The Matho Project, Ladakh
A 470 m2 museum on three floors is being created at the Matho monastery in Ladakh in the Indian Himalayas. The aim is to keep and make accessible the monastery’s collection of Buddhist art. This collection covers an enormous cross-section of Buddhist art from the Himalayas.
Construction work began in 2011, with the museum inaugurated on 1 July 2016. Three different themes are addressed on the three floors:
A journey back into the past illustrates the origins of the various styles and the unique craftsmanship.
A Who’s Who of Buddhas, Bodhisattwas, divinities, lamas, as well as an overview of Buddhist philosophy.
It offers a magical voyage through the history of the Matho monastery and its monastic rituals.
The project was initiated by a young Frenchwoman, an expert in the restoration of ancient artworks and cultural items from northern India, in close co-operation with the Matho monastery. Women from the region are being trained to practise this handicraft and will thus in future be able to introduce the restoration of precious old cultural items and artworks into other monasteries. Only traditional and natural construction materials – the trees and earth of the Matho Valley – were used by local craftsmen in the building of the museum. After the opening, the monks and restorers will be jointly responsible for running the museum and conducting guided tours. Local jobs are thus secured, while a museum shop will cover operating costs. Rising numbers of visitors will also provide employment opportunities for local people.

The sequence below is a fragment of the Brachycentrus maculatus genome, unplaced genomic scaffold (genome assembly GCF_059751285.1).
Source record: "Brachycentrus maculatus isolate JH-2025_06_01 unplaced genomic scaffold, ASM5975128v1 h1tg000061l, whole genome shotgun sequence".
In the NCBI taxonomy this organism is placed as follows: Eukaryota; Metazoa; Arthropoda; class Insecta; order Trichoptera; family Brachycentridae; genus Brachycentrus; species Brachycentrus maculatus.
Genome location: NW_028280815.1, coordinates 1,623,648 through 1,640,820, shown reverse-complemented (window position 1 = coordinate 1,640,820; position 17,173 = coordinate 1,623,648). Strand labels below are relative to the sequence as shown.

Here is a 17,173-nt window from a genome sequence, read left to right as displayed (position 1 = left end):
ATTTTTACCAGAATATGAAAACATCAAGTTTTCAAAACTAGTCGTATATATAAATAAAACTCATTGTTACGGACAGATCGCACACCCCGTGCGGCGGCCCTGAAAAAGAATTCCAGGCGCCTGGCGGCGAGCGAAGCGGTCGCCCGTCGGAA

The completion of the project has involved numerous people, ranging in age from 20 to 65 from all over the world. Restorers work alongside art students from Paris. Monks instruct language researchers from Vienna. Men and women from the village are directed by hipster architects from Berlin.
The result is an inspiring mixture of traditional wisdom and innovation.